Migraine vs. headache
Reviewed by Dr Bhavini Shah
It’s not always easy to tell if you’re experiencing a headache or a migraine. Although they share similarities there are some key differences too. In this article we’ll explore the symptoms of headaches and migraines, what causes them and how they can be treated.
What is a headache?
Headaches are common and anyone can experience them. Symptoms of pain and discomfort are felt in the head or upper neck. Headaches can vary in intensity, duration, and location, and they can be caused by various factors. Headaches can last from 30 minutes to a few hours.
If you’re regularly experiencing headaches you should talk to a GP. You can also use our headache diary to note down when you have headaches and possible triggers.
Primary headache disorders
A primary headache isn’t caused by an underlying health condition or cause. Headaches are one of the most common disorders which affect the nervous system. The nervous system sends messages between the body and the brain. It’s the chemical activity of your nervous system which contributes to primary headaches.
Primary headache disorders include:
Cluster headaches are relatively rare but extremely painful. They occur in clusters or patterns up to several times a day. The intense pain is typically felt on one side of the head, often around the eye.
These are the most common type of headaches and often feel like a constant, dull ache on both sides of the head. They are usually caused by muscle tension in the neck and scalp. They tend to be stress related and can last up to several days.
A sinus headache is related to sinusitis, where the sinus passages become inflamed or blocked. This can lead to pain and pressure in the head. However, the term "sinus headache" is sometimes used to describe various types of headaches, and not all headaches labelled as sinus headaches are necessarily caused by sinus issues.
Secondary headaches are caused by health conditions. They’re a symptom of a disease or lifestyle factors can influence them. For example they can be caused by panic attacks, dehydration, the flu, brain tumours and blood clots. Less than 10% of headaches seen in primary care (usually a GP) are secondary headaches.
Thunderclap headaches are a type of severe and sudden headache that develops rapidly - the pain peaks within a minute. Although sudden and intense, they are uncommon.
They can be a symptom of a serious health condition. You should seek immediate medical attention for a thunderclap headache.
You should see your GP if:
- Your headache keeps coming back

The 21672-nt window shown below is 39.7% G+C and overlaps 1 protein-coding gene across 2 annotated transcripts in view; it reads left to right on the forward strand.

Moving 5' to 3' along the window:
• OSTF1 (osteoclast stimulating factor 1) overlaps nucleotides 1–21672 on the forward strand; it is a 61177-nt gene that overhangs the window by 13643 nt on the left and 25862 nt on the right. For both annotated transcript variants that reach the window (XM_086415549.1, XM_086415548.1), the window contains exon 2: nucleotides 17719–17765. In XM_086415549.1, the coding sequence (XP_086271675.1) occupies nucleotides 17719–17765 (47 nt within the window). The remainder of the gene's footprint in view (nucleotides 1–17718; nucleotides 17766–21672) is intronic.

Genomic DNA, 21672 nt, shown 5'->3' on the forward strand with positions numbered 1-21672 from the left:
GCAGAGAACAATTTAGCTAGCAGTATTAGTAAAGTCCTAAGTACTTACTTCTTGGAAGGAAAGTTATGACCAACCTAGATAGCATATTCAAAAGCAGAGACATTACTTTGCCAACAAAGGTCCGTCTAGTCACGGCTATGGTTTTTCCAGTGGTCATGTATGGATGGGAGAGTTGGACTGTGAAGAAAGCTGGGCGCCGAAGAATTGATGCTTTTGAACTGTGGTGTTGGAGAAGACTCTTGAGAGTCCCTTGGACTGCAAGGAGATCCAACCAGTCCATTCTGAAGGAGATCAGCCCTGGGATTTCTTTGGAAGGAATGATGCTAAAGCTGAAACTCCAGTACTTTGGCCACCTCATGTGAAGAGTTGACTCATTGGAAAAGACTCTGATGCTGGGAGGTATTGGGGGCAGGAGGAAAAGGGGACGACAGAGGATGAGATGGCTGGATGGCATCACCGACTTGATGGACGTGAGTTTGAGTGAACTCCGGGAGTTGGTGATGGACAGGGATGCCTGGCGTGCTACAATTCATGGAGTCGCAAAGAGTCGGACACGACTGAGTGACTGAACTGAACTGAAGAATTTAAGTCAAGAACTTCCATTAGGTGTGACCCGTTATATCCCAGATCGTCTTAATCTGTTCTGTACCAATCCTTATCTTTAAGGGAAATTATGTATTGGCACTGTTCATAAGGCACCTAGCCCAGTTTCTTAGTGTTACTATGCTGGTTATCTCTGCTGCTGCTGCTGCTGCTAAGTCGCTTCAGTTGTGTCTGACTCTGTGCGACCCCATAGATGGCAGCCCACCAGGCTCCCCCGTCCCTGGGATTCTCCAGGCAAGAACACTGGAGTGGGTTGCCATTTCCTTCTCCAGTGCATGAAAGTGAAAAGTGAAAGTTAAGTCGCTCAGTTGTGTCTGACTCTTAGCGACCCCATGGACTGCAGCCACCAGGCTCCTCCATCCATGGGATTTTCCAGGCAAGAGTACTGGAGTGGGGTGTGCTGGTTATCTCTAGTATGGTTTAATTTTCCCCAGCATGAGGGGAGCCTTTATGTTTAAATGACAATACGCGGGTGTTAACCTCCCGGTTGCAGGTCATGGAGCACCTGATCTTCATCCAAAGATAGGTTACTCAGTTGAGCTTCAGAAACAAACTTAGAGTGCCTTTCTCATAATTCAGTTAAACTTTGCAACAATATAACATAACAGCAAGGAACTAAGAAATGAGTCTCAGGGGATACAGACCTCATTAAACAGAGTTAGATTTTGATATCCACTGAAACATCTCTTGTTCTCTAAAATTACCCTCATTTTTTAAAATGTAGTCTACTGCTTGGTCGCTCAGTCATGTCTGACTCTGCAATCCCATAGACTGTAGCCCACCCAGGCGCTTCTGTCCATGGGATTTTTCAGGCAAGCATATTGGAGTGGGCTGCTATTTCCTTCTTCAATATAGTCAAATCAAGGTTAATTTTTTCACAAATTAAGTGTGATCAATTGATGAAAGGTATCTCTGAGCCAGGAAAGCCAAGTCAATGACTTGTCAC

- Painkillers don’t help
- Your headaches gets worse
- You feel sick, are sick
- You find light or noise painful
- You have a bad throbbing pain at the front or side of your head
Causes of a headache
Headaches can be caused by a number of different factors including:
- Stress and tension
- Lack of sleep or poor sleep
- Certain foods like alcohol or caffeine
- Hormonal changes during your period or the menopause
- Environmental factors like strong smells, bright lights, or loud noises
- Medical conditions such as sinus infections, high blood pressure or more serious conditions/
What is a migraine?
Migraines are more severe than headaches. Although pain is felt which is often referred to as the headache stage, this is part of a migraine as a whole. Migraines are often accompanied by other symptoms such as sensitivity to light and sound, nausea, and visual disturbances. They can last for hours or even days and can significantly impact a daily life.
Symptoms of a migraine
There are different types of migraines such as migraine with aura and migraine without aura. Most migraines share the common symptom - intense, throbbing pain. This can be felt on one side of the head, but it can also be experienced with other symptoms.
Migraine with aura
Migraines with aura often have sensory disturbances known as "aura”. They can be warning signs of a migraine attack, as they occur before or at the same time as the pain. These include visual disturbances such as blind spots or flashing lights. Other symptoms include numbness, tingling, pins and needles, dizziness and vertigo.
Migraine without aura
The most common type of migraine, unlike migraine with aura there are no warning signs. The symptoms of a migraine without aura include a throbbing pain on the side of the head. The pain worsens if you exercise and stops you from doing daily activities.
You may also be sensitive to light and sounds, feel sick or be sick.
Causes of migraines
Like headaches, migraines can be triggered by a number of things including:
- Food like alcohol or caffeine
- Not eating regularly
Once you know what triggers your migraines, you can do your best to avoid or reduce these.
Treatment for headaches depends on the type and severity of the headache. For mild headaches, over-the-counter painkillers like ibuprofen may help. You can also:
- Stay hydrated
- Manage your stress
- Get enough sleep
- Avoid triggers
- Exercise regularly
If you experience frequent or severe headaches you should speak to a GP.
Migraine treatment can include a combination of lifestyle changes and medication. Many of these are similar to how you’d treat a headache. These can include:
- Painkillers like ibuprofen and paracetamol
- Triptans such as Sumatriptan
- Anti sickness medication
- Identifying and avoiding triggers
- Getting enough sleep
- Managing stress
- Regularly exercising
If you’re experiencing regular or severe migraines you should speak to your GP. They’ll be able to find a treatment that works for you alongside lifestyle changes.
You can also request migraine treatments including Rizatriptan and Vydura through our Online Doctor service. Simply answer a few questions and our UK based clinicians will make sure treatment is safe for you.